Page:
A letter found by Eric Burke that you Co. B boys might like.
Editor National Tribune:
In an issue of The National Tribune of some time past, Serg't David Cornwell, in speaking of the battle of Shiloh, casts a bitter slur on the noble officers who fought on the first day of that memorable conflict. The names of Grant, Sherman, Wallace, McClernand, Crocker and others are imperishable, and ...notwithstanding the fact that their troops were raw recruits, they held 60,000 rebels at bay for 10 hours. The intimation that the troops were without a head or without commanders is an unjust aspersion upon brave men, unworthy a comrade. I belonged to Gen. M. M. Crocker's Iron Brigade, and we hardly knew how to load our guns, yet we rallied, not alone, but under the command of the noble Sherman, and hurled back the rebel ranks again and again. To be sure, Grant was not there when the battle began, but soon arrived, and was with us until death had robbed him of half his brave army. Our gallant Generals during all that dreadful day never for a moment left their posts of duty. If that brave little army had given up, Gen. Buell would not have crost [sic] the river there. Honor to whom honor is due. The noble officers who fought that battle are all gone, but their names and the history of their gallant deeds are written in imperishable characters on the scroll of fame. I have nothing but praise for Gen. Buell and his veterans, and I would not detract one iota form their well-earned glory if I could. Gen. Sherman seemed to bear a charmed life on that day, and at night lay with his exhausted troops on the bloody field. I neve rheard any member of the Army of the Tennessee, except Serg't Cornwell, criticize in any way the noble men who led us to victory on so many fields from Vicksburg to Goldsboro, N.C. Success to the grand old National Tribune.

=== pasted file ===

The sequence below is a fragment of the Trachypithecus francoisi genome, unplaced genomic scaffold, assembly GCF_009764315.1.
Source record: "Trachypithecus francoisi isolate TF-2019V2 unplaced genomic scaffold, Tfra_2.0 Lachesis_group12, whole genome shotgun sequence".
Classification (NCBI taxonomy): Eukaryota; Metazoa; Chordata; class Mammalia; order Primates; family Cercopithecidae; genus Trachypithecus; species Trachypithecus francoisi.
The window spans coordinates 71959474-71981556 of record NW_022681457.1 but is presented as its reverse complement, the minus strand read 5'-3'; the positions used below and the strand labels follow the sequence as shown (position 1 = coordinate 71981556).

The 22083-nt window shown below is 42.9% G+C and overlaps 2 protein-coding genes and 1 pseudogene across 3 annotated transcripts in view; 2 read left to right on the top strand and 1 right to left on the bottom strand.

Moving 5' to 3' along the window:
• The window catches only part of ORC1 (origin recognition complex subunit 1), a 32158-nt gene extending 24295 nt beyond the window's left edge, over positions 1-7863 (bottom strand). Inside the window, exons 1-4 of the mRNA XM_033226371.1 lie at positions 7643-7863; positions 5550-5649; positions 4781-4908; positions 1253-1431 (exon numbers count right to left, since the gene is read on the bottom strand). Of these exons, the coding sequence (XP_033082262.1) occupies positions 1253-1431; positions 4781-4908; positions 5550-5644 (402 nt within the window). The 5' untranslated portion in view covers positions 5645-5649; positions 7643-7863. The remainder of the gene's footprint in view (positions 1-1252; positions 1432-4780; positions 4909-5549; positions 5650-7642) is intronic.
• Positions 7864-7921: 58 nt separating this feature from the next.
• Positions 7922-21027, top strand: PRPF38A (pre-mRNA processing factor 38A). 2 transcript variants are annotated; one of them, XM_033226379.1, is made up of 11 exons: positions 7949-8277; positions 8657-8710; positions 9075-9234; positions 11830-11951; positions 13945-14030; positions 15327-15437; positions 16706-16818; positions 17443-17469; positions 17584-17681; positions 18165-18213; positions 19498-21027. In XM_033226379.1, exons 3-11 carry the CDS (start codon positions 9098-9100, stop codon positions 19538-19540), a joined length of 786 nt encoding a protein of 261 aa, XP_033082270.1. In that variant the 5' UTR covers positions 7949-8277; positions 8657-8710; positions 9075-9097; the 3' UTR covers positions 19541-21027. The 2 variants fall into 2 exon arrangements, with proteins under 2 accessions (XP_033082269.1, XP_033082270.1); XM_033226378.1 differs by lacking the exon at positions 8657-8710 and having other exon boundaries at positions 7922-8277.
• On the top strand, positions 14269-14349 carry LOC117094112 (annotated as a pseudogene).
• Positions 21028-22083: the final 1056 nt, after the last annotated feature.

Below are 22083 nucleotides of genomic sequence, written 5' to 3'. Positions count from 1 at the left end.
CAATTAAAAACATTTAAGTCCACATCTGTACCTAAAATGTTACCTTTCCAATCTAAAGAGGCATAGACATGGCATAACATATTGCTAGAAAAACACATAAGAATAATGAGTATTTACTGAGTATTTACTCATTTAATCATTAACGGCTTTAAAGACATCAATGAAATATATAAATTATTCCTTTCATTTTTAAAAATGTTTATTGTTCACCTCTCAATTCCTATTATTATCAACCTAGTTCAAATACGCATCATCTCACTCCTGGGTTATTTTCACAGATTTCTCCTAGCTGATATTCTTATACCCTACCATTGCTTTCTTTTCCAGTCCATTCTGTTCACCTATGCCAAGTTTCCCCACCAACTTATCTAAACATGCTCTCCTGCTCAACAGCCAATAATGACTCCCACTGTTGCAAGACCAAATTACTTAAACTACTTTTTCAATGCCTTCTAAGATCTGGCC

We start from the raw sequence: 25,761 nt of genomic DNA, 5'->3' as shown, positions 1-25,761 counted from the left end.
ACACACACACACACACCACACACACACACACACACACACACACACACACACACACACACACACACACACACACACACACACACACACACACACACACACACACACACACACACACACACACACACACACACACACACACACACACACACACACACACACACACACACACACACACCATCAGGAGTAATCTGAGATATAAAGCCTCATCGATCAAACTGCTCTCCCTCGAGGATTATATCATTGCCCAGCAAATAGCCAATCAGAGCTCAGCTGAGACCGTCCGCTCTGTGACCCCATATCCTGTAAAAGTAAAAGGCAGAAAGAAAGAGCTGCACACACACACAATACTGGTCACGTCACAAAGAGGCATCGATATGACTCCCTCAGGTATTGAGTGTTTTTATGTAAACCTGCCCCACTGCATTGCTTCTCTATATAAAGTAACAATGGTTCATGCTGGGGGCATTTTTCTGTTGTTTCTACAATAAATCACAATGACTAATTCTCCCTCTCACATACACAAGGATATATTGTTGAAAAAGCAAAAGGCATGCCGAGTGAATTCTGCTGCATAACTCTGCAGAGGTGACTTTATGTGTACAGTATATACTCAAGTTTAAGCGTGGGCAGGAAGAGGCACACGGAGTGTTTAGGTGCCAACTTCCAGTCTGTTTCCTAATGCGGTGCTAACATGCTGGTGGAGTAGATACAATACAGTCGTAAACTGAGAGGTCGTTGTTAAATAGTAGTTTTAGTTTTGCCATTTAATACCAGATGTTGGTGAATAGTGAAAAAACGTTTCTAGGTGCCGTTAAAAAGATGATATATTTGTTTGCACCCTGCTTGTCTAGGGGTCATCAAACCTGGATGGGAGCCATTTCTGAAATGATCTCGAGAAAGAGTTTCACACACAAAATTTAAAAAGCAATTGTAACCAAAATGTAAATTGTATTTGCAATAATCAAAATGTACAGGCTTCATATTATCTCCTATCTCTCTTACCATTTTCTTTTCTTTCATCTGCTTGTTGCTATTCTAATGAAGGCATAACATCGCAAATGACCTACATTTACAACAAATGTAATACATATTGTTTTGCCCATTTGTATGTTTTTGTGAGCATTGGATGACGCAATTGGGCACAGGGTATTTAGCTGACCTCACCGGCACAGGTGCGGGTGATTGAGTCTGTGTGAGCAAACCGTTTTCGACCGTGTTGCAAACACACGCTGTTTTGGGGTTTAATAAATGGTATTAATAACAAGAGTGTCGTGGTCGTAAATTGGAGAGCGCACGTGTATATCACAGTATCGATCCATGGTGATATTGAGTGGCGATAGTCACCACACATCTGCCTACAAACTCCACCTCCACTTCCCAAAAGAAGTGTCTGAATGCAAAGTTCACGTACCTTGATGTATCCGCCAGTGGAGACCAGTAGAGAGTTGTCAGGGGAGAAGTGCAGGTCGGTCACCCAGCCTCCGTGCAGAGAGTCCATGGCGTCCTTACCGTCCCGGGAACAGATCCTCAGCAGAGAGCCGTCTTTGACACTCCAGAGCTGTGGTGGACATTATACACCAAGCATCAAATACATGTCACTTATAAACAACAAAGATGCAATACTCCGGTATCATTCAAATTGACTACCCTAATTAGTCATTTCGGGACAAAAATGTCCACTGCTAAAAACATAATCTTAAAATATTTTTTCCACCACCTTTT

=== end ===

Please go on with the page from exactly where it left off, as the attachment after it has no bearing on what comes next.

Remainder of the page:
-- John S. Strain, [Company B] 15th Iowa, Soldiers and Sailors' Home, Burkett, Neb.
Published: The national tribune, January 3, 1907
John S. Strain, of Company B, was his successor( fife major Tilghman H. Cuningham of Co. K) . He was in this position in the later days of the Regiment, and he was always ready when wanted, and capable.
I have thus given hurriedly, amid the pressing cares of business, my recollections of the Field and Staff of the Regiment. Omissions must have been made, I know, but the fault must be attributed to the failure of memory in passing years. It is difficult to signalize any one where all did their duty so well. But the members of the Field and Staff, as well as every officer and soldier of the Regiment, have my lasting regard. They bore so many hardships without murmur that, as I have often said, "the meanest man among them was a hero."
And they have no more fond and faithful friend and lover than their old Commander.
WILLIAM W. BELKNAP,
Second Colonel Of The Regiment,
Brigadier-General Of Volunteers,
1420 New York Avenue, Washington, D. C., May 26, 1886.
SOURCE: William W. Belknap, History of the Fifteenth Regiment Iowa Veteran Volunteer Infantry, p. 49